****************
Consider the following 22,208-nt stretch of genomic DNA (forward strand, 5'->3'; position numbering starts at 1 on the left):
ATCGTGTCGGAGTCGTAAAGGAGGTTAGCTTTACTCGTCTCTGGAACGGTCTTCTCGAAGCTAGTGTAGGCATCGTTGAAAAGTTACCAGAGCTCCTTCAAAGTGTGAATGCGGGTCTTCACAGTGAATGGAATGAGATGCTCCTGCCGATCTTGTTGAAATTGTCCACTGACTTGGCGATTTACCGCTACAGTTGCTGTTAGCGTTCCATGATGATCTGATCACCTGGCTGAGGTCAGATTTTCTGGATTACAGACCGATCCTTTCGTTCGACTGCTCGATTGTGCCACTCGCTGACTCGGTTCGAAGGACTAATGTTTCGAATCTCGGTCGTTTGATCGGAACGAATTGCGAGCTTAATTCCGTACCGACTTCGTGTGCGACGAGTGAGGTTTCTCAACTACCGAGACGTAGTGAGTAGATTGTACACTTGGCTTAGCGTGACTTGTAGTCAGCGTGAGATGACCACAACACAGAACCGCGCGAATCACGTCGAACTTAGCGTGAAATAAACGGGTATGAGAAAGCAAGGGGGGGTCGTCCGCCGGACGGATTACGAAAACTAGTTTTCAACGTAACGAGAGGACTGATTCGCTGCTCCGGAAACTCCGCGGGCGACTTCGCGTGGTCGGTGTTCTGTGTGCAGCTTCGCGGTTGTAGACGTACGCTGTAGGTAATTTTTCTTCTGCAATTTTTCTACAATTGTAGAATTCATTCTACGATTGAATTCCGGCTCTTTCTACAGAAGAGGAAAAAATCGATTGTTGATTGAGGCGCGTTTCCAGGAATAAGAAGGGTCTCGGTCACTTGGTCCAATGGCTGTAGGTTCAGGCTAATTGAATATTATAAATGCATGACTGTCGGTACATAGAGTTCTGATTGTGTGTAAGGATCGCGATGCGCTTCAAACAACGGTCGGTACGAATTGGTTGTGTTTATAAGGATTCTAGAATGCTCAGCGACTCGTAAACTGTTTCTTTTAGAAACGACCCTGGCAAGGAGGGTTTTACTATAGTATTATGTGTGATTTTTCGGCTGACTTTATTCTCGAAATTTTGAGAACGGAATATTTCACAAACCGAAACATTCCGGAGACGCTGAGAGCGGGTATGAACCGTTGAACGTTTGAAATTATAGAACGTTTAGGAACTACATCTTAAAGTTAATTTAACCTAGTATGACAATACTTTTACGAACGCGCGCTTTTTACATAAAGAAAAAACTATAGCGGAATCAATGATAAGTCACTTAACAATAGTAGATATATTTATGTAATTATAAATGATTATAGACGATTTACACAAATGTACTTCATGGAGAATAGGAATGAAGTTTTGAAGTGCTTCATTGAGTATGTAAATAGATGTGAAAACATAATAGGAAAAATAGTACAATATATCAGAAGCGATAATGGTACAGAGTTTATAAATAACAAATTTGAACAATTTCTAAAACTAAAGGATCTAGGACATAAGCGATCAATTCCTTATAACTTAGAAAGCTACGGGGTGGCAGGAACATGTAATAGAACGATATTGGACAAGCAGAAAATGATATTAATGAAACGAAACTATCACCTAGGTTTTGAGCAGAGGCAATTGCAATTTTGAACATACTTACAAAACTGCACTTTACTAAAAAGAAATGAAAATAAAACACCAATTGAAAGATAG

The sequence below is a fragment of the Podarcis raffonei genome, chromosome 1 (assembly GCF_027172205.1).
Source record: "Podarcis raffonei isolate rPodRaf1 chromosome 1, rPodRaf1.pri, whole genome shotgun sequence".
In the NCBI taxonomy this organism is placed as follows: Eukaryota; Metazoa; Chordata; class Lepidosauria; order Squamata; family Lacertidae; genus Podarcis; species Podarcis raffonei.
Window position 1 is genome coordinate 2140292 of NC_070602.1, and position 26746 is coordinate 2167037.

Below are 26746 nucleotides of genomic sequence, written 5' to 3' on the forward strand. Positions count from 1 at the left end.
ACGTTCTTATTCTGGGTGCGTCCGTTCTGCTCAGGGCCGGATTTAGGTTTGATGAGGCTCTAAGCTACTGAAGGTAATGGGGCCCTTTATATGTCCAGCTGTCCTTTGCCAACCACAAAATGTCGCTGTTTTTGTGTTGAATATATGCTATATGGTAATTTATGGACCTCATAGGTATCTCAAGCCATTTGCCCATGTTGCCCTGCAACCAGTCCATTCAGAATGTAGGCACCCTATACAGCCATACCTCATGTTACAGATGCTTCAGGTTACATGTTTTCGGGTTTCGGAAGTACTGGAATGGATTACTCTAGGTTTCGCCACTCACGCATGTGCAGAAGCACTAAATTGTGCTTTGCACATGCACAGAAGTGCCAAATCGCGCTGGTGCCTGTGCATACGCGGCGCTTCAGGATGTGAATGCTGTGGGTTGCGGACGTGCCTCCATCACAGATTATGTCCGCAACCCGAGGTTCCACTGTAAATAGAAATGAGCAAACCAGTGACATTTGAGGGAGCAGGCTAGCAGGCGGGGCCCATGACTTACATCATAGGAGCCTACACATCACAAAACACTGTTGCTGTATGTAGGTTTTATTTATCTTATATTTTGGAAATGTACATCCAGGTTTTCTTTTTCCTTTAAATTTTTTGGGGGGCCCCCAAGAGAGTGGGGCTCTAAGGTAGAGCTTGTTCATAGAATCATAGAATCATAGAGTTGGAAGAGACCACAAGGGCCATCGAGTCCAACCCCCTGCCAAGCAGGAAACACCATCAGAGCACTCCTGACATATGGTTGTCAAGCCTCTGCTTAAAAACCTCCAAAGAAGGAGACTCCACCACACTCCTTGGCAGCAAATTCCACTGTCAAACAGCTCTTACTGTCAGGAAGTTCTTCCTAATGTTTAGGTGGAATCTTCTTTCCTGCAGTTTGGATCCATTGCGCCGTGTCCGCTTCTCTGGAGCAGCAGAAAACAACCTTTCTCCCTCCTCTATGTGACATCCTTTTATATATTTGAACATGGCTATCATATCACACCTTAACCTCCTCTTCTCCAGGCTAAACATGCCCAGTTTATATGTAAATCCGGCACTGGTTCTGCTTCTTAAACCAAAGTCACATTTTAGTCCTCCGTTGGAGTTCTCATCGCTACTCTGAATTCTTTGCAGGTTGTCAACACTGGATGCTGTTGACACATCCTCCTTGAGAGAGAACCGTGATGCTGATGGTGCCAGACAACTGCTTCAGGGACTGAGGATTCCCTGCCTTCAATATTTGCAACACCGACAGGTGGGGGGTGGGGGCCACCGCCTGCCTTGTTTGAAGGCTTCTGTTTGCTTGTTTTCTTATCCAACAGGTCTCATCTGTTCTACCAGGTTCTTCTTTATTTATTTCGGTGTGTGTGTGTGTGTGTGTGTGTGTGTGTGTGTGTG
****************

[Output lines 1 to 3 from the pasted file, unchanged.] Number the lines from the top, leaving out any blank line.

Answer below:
Consider the following 22,208-nt stretch of genomic DNA (forward strand, 5'->3'; position numbering starts at 1 on the left):
ATCGTGTCGGAGTCGTAAAGGAGGTTAGCTTTACTCGTCTCTGGAACGGTCTTCTCGAAGCTAGTGTAGGCATCGTTGAAAAGTTACCAGAGCTCCTTCAAAGTGTGAATGCGGGTCTTCACAGTGAATGGAATGAGATGCTCCTGCCGATCTTGTTGAAATTGTCCACTGACTTGGCGATTTACCGCTACAGTTGCTGTTAGCGTTCCATGATGATCTGATCACCTGGCTGAGGTCAGATTTTCTGGATTACAGACCGATCCTTTCGTTCGACTGCTCGATTGTGCCACTCGCTGACTCGGTTCGAAGGACTAATGTTTCGAATCTCGGTCGTTTGATCGGAACGAATTGCGAGCTTAATTCCGTACCGACTTCGTGTGCGACGAGTGAGGTTTCTCAACTACCGAGACGTAGTGAGTAGATTGTACACTTGGCTTAGCGTGACTTGTAGTCAGCGTGAGATGACCACAACACAGAACCGCGCGAATCACGTCGAACTTAGCGTGAAATAAACGGGTATGAGAAAGCAAGGGGGGGTCGTCCGCCGGACGGATTACGAAAACTAGTTTTCAACGTAACGAGAGGACTGATTCGCTGCTCCGGAAACTCCGCGGGCGACTTCGCGTGGTCGGTGTTCTGTGTGCAGCTTCGCGGTTGTAGACGTACGCTGTAGGTAATTTTTCTTCTGCAATTTTTCTACAATTGTAGAATTCATTCTACGATTGAATTCCGGCTCTTTCTACAGAAGAGGAAAAAATCGATTGTTGATTGAGGCGCGTTTCCAGGAATAAGAAGGGTCTCGGTCACTTGGTCCAATGGCTGTAGGTTCAGGCTAATTGAATATTATAAATGCATGACTGTCGGTACATAGAGTTCTGATTGTGTGTAAGGATCGCGATGCGCTTCAAACAACGGTCGGTACGAATTGGTTGTGTTTATAAGGATTCTAGAATGCTCAGCGACTCGTAAACTGTTTCTTTTAGAAACGACCCTGGCAAGGAGGGTTTTACTATAGTATTATGTGTGATTTTTCGGCTGACTTTATTCTCGAAATTTTGAGAACGGAATATTTCACAAACCGAAACATTCCGGAGACGCTGAGAGCGGGTATGAACCGTTGAACGTTTGAAATTATAGAACGTTTAGGAACTACATCTTAAAGTTAATTTAACCTAGTATGACAATACTTTTACGAACGCGCGCTTTTTACATAAAGAAAAAACTATAGCGGAATCAATGATAAGTCACTTAACAATAGTAGATATATTTATGTAATTATAAATGATTATAGACGATTTACACAAATGTACTTCATGGAGAATAGGAATGAAGTTTTGAAGTGCTTCATTGAGTATGTAAATAGATGTGAAAACATAATAGGAAAAATAGTACAATATATCAGAAGCGATAATGGTACAGAGTTTATAAATAACAAATTTGAACAATTTCTAAAACTAAAGGATCTAGGACATAAGCGATCAATTCCTTATAACTTAGAAAGCTACGGGGTGGCAGGAACATGTAATAGAACGATATTGGACAAGCAGAAAATGATATTAATGAAACGAAACTATCACCTAGGTTTTGAGCAGAGGCAATTGCAATTTTGAACATACTTACAAAACTGCACTTTACTAAAAAGAAATGAAAATAAAACACCAATTGAAAGATAG

The sequence below is a fragment of the Podarcis raffonei genome, chromosome 1 (assembly GCF_027172205.1).